After Mounting Pressure, Mayor's Office Gives Out Hard Copies of 'Final' 9-1-1 Report
Today, the mayor's office gave out hard copies of the city's controversial 9-1-1 report to reporters that asked for it.
Sam Levin Snapshot of the cover of the 133-page 9-1-1 Report, which was given out today only in hard copy form.
The Voice stopped by City Hall late this afternoon to grab a copy of the 133-page consultant's report that examined the city's emergency response system. It has been a topic of much debate recently, with elected officials increasingly pressuring the mayor to release the report (which the city commissioned). Bloomberg has repeatedly refused, saying he would only release it when there was a final version.
The story first blew up when the New York Post reported in the beginning of April that the mayor was apparently waging an "all-out battle" to suppress the allegedly scathing report that said the city's emergency-dispatch system has deep flaws. Since then, a Manhattan Supreme Court Justice has ordered Bloomberg to hand over the report, arguing that City Hall can't keep it from taxpayers who paid for it.
The mayor's office didn't send out any alert through its regular channels that it would be releasing the report today, and when the Voice asked for a digital version, we were told that the only way to get it was to come to City Hall for a hard copy (we originally got wind of it from reports this afternoon by the Associated Press and Capital New York).
The report, called the "9-1-1 Call Processing Review," or 911CPR, is written by a company called Winbourne Consulting, LLC, based in Virginia, and was originally commissioned by Bloomberg after the city struggled with its response to the 2010 blizzard.
As the AP noted, the report appears to be an edited version, since it is only 133 pages, versus the originally 216-page document that the Post had reported on.
The report finds that the city's 9-1-1 system has problems with delays and errors, sometimes wasting valuable time in its responses, and additionally catalogues concerns over how NYPD and the Fire Department collaborate and the overall structure of the system.
"Many of the issues identified point to the need for integrated processes and systems to ensure NYPD and FDNY can respond in a faster, more effective and coordinated manner to life critical emergency incidents," the report says in its executive summary, calling for a more unified management structure, since the current system has different agencies' 9-1-1 operations operating differently. The report also points out that there is no combined NYPD, FDNY, and the Office of Citywide Emergency Communications (OCEC) work group with a sole focus on coordinating, improving, or enhancing 9-1-1 operations.
In its evaluation of the city's Public Safety Answering Center, which is tasked with dispatching police, fire, and emergency medical 9-1-1 incidents as fast and effectively as possible, the report says that the NYPD and the FDNY call takers consume valuable time asking duplicative questions and taking identical actions for the same 9-1-1 caller. There are also inconsistent question and answer procedures employed with 9-1-1 callers, the report says.
One part of the report's summary says that in instances of high call volume, like an outage or mass casualties, the NYPD and FDNY have developed their 9-1-1 surge response plans independently of each other, "although a critical incident typically requires a coordinated multi-agency response." Another area where different agencies have not coordinated is in their mapping solutions. The report says that there is no "NYC public safety GIS/mapping strategic plan even though NYPD, FDNY, and OEM [Office of Emergency Management] need the same type of GIS/mapping information. This is especially true when dealing with multi-agency, complex and significant...incidents."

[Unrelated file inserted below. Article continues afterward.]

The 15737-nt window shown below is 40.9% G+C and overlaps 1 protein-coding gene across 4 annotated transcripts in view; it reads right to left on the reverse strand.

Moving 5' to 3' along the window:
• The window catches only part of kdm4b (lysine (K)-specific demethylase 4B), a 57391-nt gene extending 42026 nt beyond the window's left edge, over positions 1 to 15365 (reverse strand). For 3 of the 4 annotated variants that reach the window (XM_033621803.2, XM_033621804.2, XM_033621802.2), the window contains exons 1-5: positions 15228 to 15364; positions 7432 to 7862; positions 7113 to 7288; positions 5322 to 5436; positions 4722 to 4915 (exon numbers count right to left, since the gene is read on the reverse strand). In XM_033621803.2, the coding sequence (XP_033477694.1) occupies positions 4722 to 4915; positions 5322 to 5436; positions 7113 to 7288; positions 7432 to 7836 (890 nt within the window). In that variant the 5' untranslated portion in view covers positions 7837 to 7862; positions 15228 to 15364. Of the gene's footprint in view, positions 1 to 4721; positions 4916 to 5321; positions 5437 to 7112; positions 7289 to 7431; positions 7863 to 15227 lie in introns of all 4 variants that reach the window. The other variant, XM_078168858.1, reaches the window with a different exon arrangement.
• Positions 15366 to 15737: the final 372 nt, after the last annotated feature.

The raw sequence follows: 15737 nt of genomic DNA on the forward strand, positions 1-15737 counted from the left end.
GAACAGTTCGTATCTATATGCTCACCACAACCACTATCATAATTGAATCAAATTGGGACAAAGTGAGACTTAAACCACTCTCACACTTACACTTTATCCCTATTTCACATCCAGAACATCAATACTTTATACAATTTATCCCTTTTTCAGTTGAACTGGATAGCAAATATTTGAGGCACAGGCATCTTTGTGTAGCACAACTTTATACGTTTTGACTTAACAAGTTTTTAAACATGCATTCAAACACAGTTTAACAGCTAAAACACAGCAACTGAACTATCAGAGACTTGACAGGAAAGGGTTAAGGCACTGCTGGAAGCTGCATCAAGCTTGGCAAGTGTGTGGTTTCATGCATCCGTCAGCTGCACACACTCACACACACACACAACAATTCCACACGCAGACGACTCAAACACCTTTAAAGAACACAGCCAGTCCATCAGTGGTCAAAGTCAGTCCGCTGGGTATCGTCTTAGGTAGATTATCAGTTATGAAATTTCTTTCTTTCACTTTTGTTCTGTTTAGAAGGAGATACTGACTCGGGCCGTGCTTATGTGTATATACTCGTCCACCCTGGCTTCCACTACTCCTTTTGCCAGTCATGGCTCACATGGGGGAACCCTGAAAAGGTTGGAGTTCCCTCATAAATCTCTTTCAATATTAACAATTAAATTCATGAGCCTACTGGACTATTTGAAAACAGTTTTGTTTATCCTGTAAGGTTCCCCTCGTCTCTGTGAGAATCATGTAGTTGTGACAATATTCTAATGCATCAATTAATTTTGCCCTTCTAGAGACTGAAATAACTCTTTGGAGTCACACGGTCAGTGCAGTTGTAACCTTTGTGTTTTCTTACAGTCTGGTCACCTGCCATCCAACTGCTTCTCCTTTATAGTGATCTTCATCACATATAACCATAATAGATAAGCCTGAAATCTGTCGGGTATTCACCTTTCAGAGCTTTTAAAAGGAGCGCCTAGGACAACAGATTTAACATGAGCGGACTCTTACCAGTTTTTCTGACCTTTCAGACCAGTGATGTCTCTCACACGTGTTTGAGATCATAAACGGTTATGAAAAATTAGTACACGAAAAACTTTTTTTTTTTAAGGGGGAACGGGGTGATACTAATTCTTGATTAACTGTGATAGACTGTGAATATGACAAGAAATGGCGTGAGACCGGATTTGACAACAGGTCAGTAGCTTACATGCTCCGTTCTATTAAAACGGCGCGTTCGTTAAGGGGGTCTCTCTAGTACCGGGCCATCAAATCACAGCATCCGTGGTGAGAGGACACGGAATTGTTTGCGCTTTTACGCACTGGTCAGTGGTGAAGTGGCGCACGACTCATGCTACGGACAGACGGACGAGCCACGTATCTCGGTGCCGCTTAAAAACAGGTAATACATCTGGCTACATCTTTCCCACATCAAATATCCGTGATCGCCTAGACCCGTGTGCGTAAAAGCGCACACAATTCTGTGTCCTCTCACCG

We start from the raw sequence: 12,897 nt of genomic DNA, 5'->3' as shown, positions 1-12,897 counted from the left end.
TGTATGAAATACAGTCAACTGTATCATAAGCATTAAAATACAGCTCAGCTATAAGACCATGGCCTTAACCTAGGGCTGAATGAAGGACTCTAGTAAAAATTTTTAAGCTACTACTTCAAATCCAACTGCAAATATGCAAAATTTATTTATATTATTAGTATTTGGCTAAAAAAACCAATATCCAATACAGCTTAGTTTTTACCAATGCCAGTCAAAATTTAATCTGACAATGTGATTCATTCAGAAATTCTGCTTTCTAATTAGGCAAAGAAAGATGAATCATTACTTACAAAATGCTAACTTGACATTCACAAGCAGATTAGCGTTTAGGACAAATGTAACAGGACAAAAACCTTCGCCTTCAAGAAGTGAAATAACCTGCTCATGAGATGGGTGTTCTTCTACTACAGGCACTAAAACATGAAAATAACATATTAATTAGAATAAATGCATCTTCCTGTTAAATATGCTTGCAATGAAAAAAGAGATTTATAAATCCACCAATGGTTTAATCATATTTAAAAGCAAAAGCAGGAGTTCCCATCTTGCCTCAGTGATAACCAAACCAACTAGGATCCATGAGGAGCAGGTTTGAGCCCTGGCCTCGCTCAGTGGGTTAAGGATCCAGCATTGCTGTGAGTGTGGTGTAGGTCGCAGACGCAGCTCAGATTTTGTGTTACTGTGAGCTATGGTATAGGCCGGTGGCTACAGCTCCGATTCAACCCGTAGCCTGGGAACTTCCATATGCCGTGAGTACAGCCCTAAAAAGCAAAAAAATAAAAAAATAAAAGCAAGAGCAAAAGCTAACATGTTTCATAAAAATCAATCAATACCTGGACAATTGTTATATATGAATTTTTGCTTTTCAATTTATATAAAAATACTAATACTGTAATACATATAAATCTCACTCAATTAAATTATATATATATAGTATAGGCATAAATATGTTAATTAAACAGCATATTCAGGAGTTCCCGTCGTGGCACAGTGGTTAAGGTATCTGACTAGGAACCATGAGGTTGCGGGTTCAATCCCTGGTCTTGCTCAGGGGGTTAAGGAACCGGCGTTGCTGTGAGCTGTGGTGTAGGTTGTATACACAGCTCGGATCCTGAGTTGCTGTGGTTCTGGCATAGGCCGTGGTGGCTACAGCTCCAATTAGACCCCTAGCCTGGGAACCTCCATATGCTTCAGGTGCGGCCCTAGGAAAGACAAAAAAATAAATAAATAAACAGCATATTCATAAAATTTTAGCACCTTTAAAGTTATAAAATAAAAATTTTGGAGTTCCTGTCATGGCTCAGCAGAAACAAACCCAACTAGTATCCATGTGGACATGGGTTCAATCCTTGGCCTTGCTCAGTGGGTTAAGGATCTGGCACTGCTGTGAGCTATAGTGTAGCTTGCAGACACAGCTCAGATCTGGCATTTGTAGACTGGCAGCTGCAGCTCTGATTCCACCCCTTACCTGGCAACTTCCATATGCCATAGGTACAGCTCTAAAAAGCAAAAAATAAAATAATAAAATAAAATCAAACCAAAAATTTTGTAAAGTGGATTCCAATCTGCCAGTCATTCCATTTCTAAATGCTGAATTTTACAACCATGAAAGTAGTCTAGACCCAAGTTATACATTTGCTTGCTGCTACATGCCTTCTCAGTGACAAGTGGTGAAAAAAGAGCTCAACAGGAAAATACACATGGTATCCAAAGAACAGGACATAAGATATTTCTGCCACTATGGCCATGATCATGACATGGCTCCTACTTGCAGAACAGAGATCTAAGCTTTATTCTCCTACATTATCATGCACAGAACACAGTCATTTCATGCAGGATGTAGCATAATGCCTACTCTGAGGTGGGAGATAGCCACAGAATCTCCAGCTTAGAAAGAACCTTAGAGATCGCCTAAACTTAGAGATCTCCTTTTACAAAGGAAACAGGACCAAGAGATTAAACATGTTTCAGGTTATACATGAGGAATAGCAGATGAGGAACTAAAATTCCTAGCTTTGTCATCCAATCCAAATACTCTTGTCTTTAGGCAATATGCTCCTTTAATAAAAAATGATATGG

Another section on training and quality assurance says that management and in-service training programs are inconsistent and should be enhanced. The report recommends that the NYPD and FDNY apply a more rigorous "Quality Assurance/Improvement" process at multiple levels, i.e. first line supervisor, section administration, and executive management.
There's a lot more in the report, and, getting this late on a Friday afternoon, we really only had a chance to skim the executive summary.
When the mayor has been questioned about this report in the past, he has repeatedly said that response times are generally at an all-time low.
Already some folks, as expected, have released some critical responses to the report.
Manhattan Borough President Scott Stringer, an expected mayoral candidate, said that the delays and errors are unacceptable, noting that he stood with Uniformed Firefighters Assn. Chief Stephen J. Cassidy calling for the immediate release of the report back in April.
City Comptroller John Liu, another mayoral hopeful, said the city wasted money with this report given that his office has also released an audit on the city's 9-1-1 system. His statement said: "It's sadly ironic that the City hired an expensive outside consultant to review the work of other expensive outside consultants. This report is not only a waste of more taxpayer dollars, but seems to be duplicative of what my auditors have already found. My audit team is currently finalizing our second report on this project, which will delve further into issues regarding the financial management of this important initiative. We will review the details of what is being released today but it won't change the fact that City Hall has consistently shirked its responsibility to properly manage IT projects during the past decade, which has resulted in fraud, cost overruns and massive completion delays."
We imagine there will be more headlines on this in the coming days.
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